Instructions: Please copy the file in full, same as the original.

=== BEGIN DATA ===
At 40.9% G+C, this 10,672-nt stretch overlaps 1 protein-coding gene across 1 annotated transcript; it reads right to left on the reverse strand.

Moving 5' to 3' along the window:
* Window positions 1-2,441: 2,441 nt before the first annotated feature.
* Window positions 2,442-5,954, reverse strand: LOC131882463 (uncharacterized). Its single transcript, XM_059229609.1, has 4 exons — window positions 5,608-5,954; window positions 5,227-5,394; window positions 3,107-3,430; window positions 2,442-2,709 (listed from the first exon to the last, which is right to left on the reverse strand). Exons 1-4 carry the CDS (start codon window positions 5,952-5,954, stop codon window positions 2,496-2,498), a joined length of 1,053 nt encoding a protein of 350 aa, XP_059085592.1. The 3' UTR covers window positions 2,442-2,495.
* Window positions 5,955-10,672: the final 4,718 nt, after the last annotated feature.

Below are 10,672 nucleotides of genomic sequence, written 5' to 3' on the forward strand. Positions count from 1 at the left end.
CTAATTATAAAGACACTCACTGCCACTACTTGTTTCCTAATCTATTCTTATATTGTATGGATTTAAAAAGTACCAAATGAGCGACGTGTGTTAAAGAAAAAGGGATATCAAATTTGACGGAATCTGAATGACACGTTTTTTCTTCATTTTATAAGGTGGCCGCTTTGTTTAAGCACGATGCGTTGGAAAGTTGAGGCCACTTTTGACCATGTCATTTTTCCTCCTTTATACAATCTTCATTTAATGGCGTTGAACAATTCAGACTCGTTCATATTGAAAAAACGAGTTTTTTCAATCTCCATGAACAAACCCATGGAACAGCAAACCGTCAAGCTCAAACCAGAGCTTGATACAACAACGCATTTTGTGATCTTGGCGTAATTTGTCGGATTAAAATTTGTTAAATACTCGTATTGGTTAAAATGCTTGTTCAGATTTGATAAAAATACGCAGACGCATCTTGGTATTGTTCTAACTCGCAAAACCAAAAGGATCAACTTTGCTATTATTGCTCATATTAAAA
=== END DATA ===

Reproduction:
At 40.9% G+C, this 10,672-nt stretch overlaps 1 protein-coding gene across 1 annotated transcript; it reads right to left on the reverse strand.

Moving 5' to 3' along the window:
* Window positions 1-2,441: 2,441 nt before the first annotated feature.
* Window positions 2,442-5,954, reverse strand: LOC131882463 (uncharacterized). Its single transcript, XM_059229609.1, has 4 exons — window positions 5,608-5,954; window positions 5,227-5,394; window positions 3,107-3,430; window positions 2,442-2,709 (listed from the first exon to the last, which is right to left on the reverse strand). Exons 1-4 carry the CDS (start codon window positions 5,952-5,954, stop codon window positions 2,496-2,498), a joined length of 1,053 nt encoding a protein of 350 aa, XP_059085592.1. The 3' UTR covers window positions 2,442-2,495.
* Window positions 5,955-10,672: the final 4,718 nt, after the last annotated feature.

Below are 10,672 nucleotides of genomic sequence, written 5' to 3' on the forward strand. Positions count from 1 at the left end.
CTAATTATAAAGACACTCACTGCCACTACTTGTTTCCTAATCTATTCTTATATTGTATGGATTTAAAAAGTACCAAATGAGCGACGTGTGTTAAAGAAAAAGGGATATCAAATTTGACGGAATCTGAATGACACGTTTTTTCTTCATTTTATAAGGTGGCCGCTTTGTTTAAGCACGATGCGTTGGAAAGTTGAGGCCACTTTTGACCATGTCATTTTTCCTCCTTTATACAATCTTCATTTAATGGCGTTGAACAATTCAGACTCGTTCATATTGAAAAAACGAGTTTTTTCAATCTCCATGAACAAACCCATGGAACAGCAAACCGTCAAGCTCAAACCAGAGCTTGATACAACAACGCATTTTGTGATCTTGGCGTAATTTGTCGGATTAAAATTTGTTAAATACTCGTATTGGTTAAAATGCTTGTTCAGATTTGATAAAAATACGCAGACGCATCTTGGTATTGTTCTAACTCGCAAAACCAAAAGGATCAACTTTGCTATTATTGCTCATATTAAAA